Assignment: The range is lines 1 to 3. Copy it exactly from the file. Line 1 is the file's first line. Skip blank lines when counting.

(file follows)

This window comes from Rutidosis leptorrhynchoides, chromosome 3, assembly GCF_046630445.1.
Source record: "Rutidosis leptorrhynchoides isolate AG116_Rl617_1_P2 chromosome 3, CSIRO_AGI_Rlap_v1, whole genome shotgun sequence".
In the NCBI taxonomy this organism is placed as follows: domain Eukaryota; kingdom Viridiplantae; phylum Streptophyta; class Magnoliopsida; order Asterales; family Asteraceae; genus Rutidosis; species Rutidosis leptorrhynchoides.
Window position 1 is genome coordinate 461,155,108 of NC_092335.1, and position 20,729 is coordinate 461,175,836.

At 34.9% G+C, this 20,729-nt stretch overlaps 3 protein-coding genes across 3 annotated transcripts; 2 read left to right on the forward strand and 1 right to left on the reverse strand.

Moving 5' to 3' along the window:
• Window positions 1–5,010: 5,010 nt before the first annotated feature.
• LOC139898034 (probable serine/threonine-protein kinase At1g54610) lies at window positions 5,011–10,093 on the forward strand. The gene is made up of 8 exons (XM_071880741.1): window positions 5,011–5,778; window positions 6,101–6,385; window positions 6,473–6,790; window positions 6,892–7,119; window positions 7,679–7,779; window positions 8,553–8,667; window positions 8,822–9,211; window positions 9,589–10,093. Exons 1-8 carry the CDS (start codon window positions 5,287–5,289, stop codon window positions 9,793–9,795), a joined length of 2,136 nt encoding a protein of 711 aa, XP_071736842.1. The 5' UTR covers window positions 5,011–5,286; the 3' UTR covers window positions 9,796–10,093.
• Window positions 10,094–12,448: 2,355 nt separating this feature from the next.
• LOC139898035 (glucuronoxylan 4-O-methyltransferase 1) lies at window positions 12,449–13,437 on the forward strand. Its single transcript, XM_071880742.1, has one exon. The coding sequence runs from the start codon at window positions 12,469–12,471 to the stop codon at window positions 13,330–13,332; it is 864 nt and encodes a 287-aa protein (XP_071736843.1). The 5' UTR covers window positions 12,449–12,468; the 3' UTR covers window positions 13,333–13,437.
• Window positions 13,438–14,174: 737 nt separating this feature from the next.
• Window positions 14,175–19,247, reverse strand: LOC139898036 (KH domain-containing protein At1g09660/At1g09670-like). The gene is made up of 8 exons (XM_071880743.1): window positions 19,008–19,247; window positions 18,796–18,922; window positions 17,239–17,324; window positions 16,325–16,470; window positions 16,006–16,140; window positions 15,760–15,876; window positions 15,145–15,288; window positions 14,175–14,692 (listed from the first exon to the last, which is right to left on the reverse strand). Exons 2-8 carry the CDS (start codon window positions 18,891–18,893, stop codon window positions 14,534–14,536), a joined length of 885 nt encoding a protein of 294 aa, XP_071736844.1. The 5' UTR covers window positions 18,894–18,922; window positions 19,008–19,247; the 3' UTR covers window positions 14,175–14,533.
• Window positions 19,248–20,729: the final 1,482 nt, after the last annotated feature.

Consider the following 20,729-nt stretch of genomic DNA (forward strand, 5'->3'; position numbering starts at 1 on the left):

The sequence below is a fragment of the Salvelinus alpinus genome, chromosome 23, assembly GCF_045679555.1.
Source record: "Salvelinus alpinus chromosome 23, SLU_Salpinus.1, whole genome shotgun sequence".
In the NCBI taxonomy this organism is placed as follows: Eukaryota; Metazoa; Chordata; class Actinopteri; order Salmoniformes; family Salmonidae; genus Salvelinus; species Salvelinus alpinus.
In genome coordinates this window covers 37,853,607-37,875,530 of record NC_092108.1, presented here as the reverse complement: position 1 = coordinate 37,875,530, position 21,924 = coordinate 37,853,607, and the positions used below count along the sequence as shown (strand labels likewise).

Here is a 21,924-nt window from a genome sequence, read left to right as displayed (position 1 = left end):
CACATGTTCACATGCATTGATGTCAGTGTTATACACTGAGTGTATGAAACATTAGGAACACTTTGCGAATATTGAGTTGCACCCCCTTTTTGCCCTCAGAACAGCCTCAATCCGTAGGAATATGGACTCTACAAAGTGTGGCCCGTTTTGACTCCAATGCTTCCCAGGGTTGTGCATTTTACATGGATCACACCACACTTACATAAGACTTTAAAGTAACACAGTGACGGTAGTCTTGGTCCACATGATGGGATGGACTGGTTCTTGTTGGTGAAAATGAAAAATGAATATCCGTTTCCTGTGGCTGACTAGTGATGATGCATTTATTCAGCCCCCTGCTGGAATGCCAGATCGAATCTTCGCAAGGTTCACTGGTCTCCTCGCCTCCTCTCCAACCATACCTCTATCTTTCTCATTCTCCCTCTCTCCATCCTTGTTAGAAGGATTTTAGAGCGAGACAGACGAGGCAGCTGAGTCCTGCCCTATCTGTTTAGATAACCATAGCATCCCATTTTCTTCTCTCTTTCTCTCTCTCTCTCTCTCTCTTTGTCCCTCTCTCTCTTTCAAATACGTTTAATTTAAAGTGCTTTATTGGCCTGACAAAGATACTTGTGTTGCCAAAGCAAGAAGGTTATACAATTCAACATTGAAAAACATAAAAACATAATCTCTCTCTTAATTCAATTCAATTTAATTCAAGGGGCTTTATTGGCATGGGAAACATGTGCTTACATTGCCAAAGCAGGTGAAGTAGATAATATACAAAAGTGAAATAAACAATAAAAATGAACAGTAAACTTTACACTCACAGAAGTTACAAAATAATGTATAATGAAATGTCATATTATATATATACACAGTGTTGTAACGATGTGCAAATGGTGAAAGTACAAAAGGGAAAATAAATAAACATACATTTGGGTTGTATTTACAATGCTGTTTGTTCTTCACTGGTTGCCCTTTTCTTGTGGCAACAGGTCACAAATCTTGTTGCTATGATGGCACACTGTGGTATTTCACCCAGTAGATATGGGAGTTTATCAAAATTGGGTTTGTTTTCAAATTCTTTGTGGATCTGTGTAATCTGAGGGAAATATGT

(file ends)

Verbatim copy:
This window comes from Rutidosis leptorrhynchoides, chromosome 3, assembly GCF_046630445.1.
Source record: "Rutidosis leptorrhynchoides isolate AG116_Rl617_1_P2 chromosome 3, CSIRO_AGI_Rlap_v1, whole genome shotgun sequence".
In the NCBI taxonomy this organism is placed as follows: domain Eukaryota; kingdom Viridiplantae; phylum Streptophyta; class Magnoliopsida; order Asterales; family Asteraceae; genus Rutidosis; species Rutidosis leptorrhynchoides.